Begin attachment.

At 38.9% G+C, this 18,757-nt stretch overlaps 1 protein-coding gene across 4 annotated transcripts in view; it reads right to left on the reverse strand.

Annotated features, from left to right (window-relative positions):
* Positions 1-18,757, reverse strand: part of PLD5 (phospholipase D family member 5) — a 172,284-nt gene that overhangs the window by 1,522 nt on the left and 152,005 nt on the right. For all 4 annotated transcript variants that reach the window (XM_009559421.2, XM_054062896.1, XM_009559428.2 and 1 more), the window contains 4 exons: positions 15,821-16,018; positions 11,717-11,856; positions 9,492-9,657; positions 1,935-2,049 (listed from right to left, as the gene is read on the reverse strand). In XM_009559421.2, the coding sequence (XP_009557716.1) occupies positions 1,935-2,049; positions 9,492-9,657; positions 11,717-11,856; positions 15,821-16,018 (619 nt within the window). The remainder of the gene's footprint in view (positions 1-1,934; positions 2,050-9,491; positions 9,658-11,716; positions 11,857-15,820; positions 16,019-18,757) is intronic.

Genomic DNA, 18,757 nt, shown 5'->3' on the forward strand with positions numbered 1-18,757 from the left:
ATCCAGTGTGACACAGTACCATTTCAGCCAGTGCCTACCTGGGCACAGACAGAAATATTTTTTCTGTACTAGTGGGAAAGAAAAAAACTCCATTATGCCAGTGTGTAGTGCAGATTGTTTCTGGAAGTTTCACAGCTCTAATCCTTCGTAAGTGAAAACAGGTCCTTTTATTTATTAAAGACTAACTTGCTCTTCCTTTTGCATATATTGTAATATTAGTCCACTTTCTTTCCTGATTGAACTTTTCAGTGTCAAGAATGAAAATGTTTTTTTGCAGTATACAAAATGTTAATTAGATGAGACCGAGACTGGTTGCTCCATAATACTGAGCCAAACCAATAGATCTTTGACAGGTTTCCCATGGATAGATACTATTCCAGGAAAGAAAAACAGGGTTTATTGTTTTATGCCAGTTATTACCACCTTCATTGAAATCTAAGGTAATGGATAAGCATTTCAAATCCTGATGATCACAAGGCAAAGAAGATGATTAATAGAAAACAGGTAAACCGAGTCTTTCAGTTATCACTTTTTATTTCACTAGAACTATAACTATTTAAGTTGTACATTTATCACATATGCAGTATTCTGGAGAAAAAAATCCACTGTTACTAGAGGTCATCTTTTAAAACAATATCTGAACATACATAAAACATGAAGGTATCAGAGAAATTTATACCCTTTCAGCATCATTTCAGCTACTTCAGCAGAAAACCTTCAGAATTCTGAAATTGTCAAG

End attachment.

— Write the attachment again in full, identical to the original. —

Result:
At 38.9% G+C, this 18,757-nt stretch overlaps 1 protein-coding gene across 4 annotated transcripts in view; it reads right to left on the reverse strand.

Annotated features, from left to right (window-relative positions):
* Positions 1-18,757, reverse strand: part of PLD5 (phospholipase D family member 5) — a 172,284-nt gene that overhangs the window by 1,522 nt on the left and 152,005 nt on the right. For all 4 annotated transcript variants that reach the window (XM_009559421.2, XM_054062896.1, XM_009559428.2 and 1 more), the window contains 4 exons: positions 15,821-16,018; positions 11,717-11,856; positions 9,492-9,657; positions 1,935-2,049 (listed from right to left, as the gene is read on the reverse strand). In XM_009559421.2, the coding sequence (XP_009557716.1) occupies positions 1,935-2,049; positions 9,492-9,657; positions 11,717-11,856; positions 15,821-16,018 (619 nt within the window). The remainder of the gene's footprint in view (positions 1-1,934; positions 2,050-9,491; positions 9,658-11,716; positions 11,857-15,820; positions 16,019-18,757) is intronic.

Genomic DNA, 18,757 nt, shown 5'->3' on the forward strand with positions numbered 1-18,757 from the left:
ATCCAGTGTGACACAGTACCATTTCAGCCAGTGCCTACCTGGGCACAGACAGAAATATTTTTTCTGTACTAGTGGGAAAGAAAAAAACTCCATTATGCCAGTGTGTAGTGCAGATTGTTTCTGGAAGTTTCACAGCTCTAATCCTTCGTAAGTGAAAACAGGTCCTTTTATTTATTAAAGACTAACTTGCTCTTCCTTTTGCATATATTGTAATATTAGTCCACTTTCTTTCCTGATTGAACTTTTCAGTGTCAAGAATGAAAATGTTTTTTTGCAGTATACAAAATGTTAATTAGATGAGACCGAGACTGGTTGCTCCATAATACTGAGCCAAACCAATAGATCTTTGACAGGTTTCCCATGGATAGATACTATTCCAGGAAAGAAAAACAGGGTTTATTGTTTTATGCCAGTTATTACCACCTTCATTGAAATCTAAGGTAATGGATAAGCATTTCAAATCCTGATGATCACAAGGCAAAGAAGATGATTAATAGAAAACAGGTAAACCGAGTCTTTCAGTTATCACTTTTTATTTCACTAGAACTATAACTATTTAAGTTGTACATTTATCACATATGCAGTATTCTGGAGAAAAAAATCCACTGTTACTAGAGGTCATCTTTTAAAACAATATCTGAACATACATAAAACATGAAGGTATCAGAGAAATTTATACCCTTTCAGCATCATTTCAGCTACTTCAGCAGAAAACCTTCAGAATTCTGAAATTGTCAAG